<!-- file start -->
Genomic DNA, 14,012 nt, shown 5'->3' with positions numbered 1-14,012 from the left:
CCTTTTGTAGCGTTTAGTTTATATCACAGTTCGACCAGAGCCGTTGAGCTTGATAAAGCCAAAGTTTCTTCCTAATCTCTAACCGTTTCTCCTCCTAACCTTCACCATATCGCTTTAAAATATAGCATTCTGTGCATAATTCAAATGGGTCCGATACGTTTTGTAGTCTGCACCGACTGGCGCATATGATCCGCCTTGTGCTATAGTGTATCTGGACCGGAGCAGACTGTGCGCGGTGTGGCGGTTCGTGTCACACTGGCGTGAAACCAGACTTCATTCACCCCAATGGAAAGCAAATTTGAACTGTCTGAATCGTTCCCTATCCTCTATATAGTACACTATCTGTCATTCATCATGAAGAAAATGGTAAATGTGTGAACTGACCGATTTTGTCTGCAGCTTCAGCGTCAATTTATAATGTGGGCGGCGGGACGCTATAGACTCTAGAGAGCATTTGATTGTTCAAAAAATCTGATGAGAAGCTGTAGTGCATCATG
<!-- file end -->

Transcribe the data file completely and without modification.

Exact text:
Genomic DNA, 14,012 nt, shown 5'->3' with positions numbered 1-14,012 from the left:
CCTTTTGTAGCGTTTAGTTTATATCACAGTTCGACCAGAGCCGTTGAGCTTGATAAAGCCAAAGTTTCTTCCTAATCTCTAACCGTTTCTCCTCCTAACCTTCACCATATCGCTTTAAAATATAGCATTCTGTGCATAATTCAAATGGGTCCGATACGTTTTGTAGTCTGCACCGACTGGCGCATATGATCCGCCTTGTGCTATAGTGTATCTGGACCGGAGCAGACTGTGCGCGGTGTGGCGGTTCGTGTCACACTGGCGTGAAACCAGACTTCATTCACCCCAATGGAAAGCAAATTTGAACTGTCTGAATCGTTCCCTATCCTCTATATAGTACACTATCTGTCATTCATCATGAAGAAAATGGTAAATGTGTGAACTGACCGATTTTGTCTGCAGCTTCAGCGTCAATTTATAATGTGGGCGGCGGGACGCTATAGACTCTAGAGAGCATTTGATTGTTCAAAAAATCTGATGAGAAGCTGTAGTGCATCATG